I used to live in a city that hosts over 3.8 million people. This kind of population forces you to plan. If you don't plan you're likely to be turned away, which for me has often turned into a rejection-shame spiral, and feeling stupid for not being more prepared.
Dinner reservations, online registration for yoga class, arriving early to find a good parking spot, and getting a head start to beat traffic are things that practically became part of my genetic makeup to survive in a place that essentially demanded attention to time.
Now I live in a town with a population of less than 1500 people, and I've had to readjust my ideas about time and planning ahead. This place runs on a different sense of time. The days are long and full because this is when you can make the most of the beauty that's here.
The birds in the sky are as busy as the people on the ground but it's not a contrast. There's a rhythm at hand that requires no effort, and it serves as a constant reminder that everything is happening exactly as it should.
I attended a yoga class recently in the town of Point Reyes, and while there was online registration available, I chose to just show up. As I prepared to leave my house I felt the anxiety build in my body around arriving on time, where I would park, and if there would be room in the class.
I was embraced and invited in when I arrived, and later learned that the online sign up was more of a convenience for the patrons to avoid having to physically sign in, and not a way to ensure a spot for a full class.
I breathed deeply and relaxed into my new reality. I had taken the risk that comes with not planning and it had worked out okay. This is how I'll reshape my addiction to scheduling one unplanned moment at a time.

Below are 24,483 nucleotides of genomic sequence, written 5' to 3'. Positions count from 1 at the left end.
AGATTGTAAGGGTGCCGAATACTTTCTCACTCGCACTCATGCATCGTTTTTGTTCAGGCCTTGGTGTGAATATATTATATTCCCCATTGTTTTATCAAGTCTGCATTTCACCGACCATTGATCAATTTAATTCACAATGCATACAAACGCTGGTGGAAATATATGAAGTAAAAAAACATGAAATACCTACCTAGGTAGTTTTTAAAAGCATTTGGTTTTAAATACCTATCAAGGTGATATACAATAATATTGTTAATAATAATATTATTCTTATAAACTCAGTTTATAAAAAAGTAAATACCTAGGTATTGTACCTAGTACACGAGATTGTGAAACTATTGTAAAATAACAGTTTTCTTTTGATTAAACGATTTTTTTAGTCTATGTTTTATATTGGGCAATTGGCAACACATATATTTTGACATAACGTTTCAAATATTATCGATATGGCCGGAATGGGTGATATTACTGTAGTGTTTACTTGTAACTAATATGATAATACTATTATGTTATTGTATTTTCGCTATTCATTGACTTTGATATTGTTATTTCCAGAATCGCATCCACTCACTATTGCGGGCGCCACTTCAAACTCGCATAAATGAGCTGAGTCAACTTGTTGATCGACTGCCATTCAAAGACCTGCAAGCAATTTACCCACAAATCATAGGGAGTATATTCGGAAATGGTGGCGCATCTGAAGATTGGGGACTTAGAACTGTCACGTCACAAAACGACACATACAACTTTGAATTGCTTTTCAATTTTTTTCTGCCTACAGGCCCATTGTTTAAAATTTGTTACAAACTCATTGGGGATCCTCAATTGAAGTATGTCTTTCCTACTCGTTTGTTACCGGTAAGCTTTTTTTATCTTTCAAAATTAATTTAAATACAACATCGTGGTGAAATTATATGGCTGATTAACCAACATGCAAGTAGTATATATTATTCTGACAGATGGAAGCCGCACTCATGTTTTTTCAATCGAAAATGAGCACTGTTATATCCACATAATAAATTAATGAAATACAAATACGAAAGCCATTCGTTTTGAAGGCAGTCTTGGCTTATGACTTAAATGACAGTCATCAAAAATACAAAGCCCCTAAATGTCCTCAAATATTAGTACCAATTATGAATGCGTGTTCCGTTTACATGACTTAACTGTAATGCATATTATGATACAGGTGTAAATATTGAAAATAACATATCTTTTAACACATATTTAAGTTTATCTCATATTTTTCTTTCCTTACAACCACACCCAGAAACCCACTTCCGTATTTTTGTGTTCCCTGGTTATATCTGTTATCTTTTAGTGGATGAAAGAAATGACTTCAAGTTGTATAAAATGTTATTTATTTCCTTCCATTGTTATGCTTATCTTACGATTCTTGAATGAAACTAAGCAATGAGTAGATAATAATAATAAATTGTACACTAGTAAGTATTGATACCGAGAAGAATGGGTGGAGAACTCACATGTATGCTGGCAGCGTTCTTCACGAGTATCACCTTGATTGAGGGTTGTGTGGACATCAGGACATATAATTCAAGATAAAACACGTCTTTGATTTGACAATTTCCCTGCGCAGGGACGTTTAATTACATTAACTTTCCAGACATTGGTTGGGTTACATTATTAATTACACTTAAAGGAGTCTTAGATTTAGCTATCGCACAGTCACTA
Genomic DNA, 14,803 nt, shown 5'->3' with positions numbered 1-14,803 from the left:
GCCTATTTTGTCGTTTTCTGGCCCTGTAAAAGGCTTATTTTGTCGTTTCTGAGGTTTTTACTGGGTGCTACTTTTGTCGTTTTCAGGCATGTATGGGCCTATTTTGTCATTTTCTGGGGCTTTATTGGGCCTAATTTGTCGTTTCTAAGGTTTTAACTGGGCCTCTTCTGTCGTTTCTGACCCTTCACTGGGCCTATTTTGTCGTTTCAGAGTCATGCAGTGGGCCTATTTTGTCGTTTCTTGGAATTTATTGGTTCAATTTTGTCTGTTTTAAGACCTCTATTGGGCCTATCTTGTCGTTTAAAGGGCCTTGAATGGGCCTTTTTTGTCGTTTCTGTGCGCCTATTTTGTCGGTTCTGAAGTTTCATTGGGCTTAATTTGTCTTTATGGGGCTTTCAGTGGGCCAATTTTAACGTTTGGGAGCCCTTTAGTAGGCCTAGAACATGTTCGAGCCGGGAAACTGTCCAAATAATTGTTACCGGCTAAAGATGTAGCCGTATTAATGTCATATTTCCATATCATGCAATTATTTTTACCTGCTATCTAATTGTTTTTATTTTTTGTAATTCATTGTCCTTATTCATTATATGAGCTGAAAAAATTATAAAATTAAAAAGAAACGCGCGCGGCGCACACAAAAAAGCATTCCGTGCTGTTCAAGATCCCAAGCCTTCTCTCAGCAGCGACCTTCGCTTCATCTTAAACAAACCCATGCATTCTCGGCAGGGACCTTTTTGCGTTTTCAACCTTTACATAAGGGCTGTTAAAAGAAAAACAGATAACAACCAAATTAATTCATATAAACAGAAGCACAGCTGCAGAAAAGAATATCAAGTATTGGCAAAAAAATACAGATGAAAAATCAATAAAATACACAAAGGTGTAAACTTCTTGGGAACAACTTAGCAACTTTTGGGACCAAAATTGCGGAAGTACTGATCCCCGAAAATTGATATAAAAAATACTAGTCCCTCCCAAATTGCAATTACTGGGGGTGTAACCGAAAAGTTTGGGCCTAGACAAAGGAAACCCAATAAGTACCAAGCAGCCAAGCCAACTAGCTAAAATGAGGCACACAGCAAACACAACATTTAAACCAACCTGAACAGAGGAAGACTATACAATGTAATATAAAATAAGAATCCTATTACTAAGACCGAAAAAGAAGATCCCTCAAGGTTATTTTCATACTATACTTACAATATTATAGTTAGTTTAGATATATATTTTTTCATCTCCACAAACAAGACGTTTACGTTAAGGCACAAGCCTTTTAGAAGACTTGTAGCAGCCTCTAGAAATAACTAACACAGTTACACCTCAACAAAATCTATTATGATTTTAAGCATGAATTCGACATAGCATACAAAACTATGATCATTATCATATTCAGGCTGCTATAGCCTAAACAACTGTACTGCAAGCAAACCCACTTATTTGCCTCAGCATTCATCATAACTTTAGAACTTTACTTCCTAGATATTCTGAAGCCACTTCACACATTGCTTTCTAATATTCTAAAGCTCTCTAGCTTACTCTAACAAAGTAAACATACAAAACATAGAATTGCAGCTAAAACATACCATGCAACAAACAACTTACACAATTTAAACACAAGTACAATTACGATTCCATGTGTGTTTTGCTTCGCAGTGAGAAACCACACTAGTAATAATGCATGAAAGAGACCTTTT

There's no question that living in a place with more people requires more planning, but I guess what I would like to convey is that seeking out the moments in your life where you don't have to think ahead might be a good practice in trust.
Planning is a way to ensure the future, and in a broader sense it's a byproduct of a consumer culture that feeds on the idea that there simply isn't enough to go around.
Someone once reminded me that there's a seat at the table for everyone.
It's a saying I repeat to myself often as a reminder that the world is abundant, and that the concept of scarcity only applies to some of the limited resources we've over-used like wood and water. There simply is no shortage of things to consume even though it may seem that way.
I still feel the fear around not planning ahead, but when I face that fear I see that I'm mostly scared of missing out, or being turned away. Just irrational thoughts that keep me from living in the moment, and that lead to unnecessary stress.
But I'm not quite there because as I laid in Shavasana (corpse pose) in my yoga class I noticed my thoughts.
I should come to yoga every Monday and Wednesday night.
Then on my hike later in the week I noticed my thoughts.
I should do this hike every Sunday morning.
Like I said, old habits die hard even when we know we don't need them.